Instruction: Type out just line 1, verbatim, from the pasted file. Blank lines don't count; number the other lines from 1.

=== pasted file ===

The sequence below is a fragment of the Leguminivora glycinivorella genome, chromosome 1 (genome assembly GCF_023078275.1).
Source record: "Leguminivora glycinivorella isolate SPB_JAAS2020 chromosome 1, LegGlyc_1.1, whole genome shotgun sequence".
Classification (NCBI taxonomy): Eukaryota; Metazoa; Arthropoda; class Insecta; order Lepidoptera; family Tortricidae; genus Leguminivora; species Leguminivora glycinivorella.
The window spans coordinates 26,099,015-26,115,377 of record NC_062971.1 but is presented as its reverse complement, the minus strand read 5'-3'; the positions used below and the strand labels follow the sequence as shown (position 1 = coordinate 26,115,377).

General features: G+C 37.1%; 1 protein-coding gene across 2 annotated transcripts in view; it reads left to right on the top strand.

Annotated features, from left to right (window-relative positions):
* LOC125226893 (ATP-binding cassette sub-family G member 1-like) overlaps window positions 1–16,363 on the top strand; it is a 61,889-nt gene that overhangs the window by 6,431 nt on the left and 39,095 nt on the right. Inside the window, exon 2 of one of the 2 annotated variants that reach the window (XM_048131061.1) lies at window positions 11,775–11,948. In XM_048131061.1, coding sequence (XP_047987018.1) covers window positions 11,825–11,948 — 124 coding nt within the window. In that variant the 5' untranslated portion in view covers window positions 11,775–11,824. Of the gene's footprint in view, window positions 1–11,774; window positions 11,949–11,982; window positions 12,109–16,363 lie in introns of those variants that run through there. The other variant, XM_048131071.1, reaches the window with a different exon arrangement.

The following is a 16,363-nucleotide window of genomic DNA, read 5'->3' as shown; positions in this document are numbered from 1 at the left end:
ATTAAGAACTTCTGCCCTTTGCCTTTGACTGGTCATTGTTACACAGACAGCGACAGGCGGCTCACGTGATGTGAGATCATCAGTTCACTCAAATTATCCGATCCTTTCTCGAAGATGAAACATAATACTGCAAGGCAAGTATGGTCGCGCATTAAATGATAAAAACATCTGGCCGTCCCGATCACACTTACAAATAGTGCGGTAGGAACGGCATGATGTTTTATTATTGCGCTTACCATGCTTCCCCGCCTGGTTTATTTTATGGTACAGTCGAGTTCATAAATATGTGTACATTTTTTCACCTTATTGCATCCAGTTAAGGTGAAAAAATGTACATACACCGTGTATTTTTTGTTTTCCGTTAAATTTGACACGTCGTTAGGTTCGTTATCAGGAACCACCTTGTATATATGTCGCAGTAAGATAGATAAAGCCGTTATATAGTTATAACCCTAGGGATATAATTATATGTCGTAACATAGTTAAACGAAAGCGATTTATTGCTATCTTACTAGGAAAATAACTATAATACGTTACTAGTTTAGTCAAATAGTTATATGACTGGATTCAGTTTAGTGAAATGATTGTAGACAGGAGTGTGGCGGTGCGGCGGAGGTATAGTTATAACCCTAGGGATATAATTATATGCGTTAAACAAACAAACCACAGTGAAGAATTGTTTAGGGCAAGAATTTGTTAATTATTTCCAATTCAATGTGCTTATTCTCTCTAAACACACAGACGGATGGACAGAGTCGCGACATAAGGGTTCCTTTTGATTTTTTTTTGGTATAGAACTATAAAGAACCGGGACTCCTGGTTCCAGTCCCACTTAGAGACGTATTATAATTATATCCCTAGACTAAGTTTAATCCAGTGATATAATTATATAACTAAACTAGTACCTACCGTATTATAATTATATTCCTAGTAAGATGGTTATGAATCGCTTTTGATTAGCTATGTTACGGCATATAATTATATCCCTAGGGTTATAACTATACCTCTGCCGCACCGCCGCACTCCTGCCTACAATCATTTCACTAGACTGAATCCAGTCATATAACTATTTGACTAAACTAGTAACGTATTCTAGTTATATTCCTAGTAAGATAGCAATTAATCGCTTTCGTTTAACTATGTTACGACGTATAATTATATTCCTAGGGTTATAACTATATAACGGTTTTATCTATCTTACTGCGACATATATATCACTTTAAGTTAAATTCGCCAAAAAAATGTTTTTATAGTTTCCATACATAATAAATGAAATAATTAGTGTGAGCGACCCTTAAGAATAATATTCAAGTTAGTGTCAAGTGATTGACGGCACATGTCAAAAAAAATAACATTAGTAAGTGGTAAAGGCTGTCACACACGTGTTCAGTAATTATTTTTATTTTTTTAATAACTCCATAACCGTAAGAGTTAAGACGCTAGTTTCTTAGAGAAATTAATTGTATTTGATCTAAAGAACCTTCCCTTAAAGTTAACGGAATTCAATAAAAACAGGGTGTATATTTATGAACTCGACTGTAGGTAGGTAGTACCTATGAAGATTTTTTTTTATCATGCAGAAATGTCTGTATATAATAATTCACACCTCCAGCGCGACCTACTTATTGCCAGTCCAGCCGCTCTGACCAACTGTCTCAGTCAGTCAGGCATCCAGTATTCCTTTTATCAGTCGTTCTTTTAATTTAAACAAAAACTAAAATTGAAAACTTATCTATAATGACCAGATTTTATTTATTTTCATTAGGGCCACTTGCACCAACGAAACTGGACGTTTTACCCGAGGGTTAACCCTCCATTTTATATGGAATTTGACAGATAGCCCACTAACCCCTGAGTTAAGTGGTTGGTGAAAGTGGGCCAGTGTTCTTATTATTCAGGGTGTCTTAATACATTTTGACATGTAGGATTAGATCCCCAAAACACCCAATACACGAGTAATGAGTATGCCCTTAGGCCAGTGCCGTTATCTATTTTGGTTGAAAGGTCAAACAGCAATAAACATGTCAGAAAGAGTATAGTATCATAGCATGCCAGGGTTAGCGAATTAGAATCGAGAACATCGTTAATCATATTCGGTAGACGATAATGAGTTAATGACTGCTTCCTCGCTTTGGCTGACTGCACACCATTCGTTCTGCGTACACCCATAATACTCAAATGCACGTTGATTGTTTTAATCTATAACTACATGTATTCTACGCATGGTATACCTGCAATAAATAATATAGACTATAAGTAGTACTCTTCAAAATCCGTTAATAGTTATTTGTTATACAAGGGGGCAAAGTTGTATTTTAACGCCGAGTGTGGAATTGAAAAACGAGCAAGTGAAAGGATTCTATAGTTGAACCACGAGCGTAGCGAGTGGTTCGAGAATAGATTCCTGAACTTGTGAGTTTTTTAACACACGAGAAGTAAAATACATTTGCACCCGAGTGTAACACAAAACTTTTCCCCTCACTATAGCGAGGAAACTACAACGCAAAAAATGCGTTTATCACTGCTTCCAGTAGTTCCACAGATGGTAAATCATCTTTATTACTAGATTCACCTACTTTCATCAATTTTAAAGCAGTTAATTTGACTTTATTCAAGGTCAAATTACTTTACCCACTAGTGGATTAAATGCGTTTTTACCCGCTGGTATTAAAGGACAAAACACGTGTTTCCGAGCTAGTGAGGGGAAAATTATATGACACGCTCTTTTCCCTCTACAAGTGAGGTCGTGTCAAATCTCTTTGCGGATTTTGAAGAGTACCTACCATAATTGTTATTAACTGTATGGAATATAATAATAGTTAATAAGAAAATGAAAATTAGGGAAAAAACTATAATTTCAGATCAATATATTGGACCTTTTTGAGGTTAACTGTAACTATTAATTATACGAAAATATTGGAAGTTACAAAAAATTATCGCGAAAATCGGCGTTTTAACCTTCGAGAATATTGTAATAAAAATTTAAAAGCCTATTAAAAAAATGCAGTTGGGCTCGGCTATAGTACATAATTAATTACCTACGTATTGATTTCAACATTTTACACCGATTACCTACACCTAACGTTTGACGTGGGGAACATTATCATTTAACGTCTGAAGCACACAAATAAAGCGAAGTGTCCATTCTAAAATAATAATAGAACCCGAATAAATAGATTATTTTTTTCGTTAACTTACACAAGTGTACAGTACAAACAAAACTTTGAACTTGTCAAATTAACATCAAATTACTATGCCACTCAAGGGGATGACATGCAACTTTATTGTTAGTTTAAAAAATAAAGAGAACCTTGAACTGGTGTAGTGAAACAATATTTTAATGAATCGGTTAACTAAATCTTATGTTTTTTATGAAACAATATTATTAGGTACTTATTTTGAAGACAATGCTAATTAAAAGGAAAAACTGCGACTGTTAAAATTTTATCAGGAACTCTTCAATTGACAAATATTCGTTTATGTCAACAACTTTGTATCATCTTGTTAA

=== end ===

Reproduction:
The sequence below is a fragment of the Leguminivora glycinivorella genome, chromosome 1 (genome assembly GCF_023078275.1).